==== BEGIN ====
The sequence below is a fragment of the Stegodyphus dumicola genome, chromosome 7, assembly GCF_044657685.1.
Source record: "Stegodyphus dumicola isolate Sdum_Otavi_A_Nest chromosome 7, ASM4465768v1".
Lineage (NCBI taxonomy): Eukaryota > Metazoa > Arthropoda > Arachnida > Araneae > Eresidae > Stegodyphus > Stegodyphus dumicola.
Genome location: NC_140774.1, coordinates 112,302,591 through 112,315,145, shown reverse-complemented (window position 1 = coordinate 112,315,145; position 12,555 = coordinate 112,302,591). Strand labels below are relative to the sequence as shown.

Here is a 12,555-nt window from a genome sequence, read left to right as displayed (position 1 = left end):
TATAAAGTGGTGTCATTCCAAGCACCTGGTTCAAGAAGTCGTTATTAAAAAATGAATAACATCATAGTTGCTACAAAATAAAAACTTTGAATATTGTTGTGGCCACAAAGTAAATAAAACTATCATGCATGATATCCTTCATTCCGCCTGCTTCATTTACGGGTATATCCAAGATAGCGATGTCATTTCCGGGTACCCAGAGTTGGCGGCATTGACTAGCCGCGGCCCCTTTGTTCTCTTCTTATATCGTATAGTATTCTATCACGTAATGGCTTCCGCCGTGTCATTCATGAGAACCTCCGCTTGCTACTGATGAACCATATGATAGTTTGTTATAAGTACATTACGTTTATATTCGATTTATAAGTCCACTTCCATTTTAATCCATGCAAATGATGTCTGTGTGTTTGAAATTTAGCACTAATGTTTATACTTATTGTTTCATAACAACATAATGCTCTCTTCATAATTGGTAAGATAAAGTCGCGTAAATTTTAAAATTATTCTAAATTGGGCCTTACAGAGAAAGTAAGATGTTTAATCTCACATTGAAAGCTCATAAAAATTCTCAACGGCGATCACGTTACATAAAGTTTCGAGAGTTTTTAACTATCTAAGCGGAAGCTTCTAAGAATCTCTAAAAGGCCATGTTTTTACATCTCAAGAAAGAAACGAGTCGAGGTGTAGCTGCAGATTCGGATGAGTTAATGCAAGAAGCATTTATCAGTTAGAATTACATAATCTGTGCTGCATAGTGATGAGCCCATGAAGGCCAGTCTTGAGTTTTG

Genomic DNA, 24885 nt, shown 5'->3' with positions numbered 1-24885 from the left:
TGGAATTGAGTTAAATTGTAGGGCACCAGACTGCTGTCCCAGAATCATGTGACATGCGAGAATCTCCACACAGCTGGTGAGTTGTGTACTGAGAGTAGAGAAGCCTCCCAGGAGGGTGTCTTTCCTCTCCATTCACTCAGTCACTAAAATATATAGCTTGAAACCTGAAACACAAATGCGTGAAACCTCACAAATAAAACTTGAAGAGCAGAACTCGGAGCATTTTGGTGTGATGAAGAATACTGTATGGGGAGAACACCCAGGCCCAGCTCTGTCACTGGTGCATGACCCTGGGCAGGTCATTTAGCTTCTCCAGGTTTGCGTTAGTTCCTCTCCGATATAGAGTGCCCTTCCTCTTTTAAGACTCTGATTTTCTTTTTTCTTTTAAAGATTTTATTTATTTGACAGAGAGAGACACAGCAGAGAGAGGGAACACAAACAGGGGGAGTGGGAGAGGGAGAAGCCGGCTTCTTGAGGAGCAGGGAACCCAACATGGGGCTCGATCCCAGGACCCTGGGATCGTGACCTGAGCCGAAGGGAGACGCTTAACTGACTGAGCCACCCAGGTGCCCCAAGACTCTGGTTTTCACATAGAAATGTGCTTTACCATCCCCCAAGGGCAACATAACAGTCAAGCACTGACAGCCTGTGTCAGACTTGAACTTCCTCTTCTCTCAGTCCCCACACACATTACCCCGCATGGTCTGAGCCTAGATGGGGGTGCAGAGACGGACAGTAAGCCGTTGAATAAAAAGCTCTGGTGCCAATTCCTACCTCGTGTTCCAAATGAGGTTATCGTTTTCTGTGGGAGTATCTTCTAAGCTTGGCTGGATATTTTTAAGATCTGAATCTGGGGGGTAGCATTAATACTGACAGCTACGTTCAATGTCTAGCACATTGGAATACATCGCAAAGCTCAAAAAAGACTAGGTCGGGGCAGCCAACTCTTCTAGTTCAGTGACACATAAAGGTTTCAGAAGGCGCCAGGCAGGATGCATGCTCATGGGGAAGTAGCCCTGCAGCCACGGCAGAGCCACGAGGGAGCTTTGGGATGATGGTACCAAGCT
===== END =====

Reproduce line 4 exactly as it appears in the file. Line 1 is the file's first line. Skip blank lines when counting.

Genome location: NC_140774.1, coordinates 112,302,591 through 112,315,145, shown reverse-complemented (window position 1 = coordinate 112,315,145; position 12,555 = coordinate 112,302,591). Strand labels below are relative to the sequence as shown.